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Squadron Leader Eugeniusz Horbaczewski of No. 315 Polish Fighter Squadron, standing by his new Mustang Mark III at Brenzett, Kent (©Crown Copyright IWM)

Foreign nationals in the UK Armed Forces

Men and women from countries occupied by the Nazis escaped to Britain to serve alongside the RAF, the Royal Navy and the British Army. Poland contributed the largest number of service personnel, and there were also army, navy and air force contingents from Belgium, Czechoslovakia, France, Holland, Luxembourg and Norway. Danes also served in UK forces, and Greeks and Yugoslavs fought in the Middle East and Mediterranean. It is estimated that 38,544 men from Eire (now the Republic of Ireland) joined the British forces and nearly 200,000 Irish men and women worked in Britain’s war industries.

Four Czechoslovakian squadrons flew with the RAF and took part in the Battle of Britain and the Normandy Landings. One Czech pilot, Vladimir Nedved, joined the RAF Volunteer Reserve in June 1940 and trained as a navigator before joining No. 311 (Czech) Squadron. He was later appointed a Member of the Order of the British Empire for gallantry after a flight over Germany. A Czech armoured brigade also served in the Normandy campaign in 1944.

The men of the Polish Air Force who had managed to escape to Britain were subordinated to RAF command. Their fighter pilots played an outstanding role in the Battle of Britain and also provided bomber crews for Bomber Command. Squadron Leader Eugeniusz Horbaczewski, Commander of No. 315 (Polish) Squadron, was credited with destroying 16 enemy aircraft before being killed in action on 18th August 1944. He was awarded several decorations including the Distinguished Service Order (posthumously) and Distinguished Flying Cross and Bar (twice).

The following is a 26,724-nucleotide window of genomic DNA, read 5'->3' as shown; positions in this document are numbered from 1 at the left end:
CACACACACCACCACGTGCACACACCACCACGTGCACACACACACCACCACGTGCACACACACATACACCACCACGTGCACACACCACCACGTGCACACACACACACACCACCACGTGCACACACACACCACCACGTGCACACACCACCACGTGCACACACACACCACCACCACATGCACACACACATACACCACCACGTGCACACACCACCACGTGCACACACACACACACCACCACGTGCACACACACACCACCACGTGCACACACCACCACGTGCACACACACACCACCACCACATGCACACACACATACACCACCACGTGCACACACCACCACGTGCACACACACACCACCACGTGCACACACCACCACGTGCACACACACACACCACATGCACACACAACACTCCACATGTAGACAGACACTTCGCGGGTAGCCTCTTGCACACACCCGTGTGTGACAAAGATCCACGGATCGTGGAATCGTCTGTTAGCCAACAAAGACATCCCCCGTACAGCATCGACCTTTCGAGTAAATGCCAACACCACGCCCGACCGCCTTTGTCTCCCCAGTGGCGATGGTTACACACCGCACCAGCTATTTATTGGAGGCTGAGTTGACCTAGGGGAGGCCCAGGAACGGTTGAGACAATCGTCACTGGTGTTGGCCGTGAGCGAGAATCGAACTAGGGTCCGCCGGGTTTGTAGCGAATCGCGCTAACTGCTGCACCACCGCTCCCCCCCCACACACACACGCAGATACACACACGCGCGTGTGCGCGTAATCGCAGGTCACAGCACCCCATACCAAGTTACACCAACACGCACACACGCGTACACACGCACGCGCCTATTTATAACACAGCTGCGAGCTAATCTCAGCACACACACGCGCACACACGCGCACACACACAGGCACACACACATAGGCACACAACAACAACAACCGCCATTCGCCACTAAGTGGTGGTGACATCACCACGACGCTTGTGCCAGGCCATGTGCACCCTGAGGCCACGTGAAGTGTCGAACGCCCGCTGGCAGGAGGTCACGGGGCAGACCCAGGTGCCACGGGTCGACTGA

Air Chief Marshal Sir Hugh Dowding, who led Fighter Command, would later write:

Had it not been for the magnificent material contributed by the Polish squadrons and their unsurpassed gallantry, I hesitate to say that the outcome of the Battle would have been the same.

By the end of the war there were 15 operational Polish squadrons. Polish troops also fought with the British army in North Africa and Italy, where they played a pivotal roll at the Battle of Monte Cassino, and in northwest Europe….

No. 310 (Czech) Squadron was formed at RAF Duxford in July 1940 (©Crown Copyright IWM)” Excerpted from: https://history.blog.gov.uk/2015/04/28/the-worlds-war-in-europe/
Open Government Licence v3.0 https://www.nationalarchives.gov.uk/doc/open-government-licence/version/3/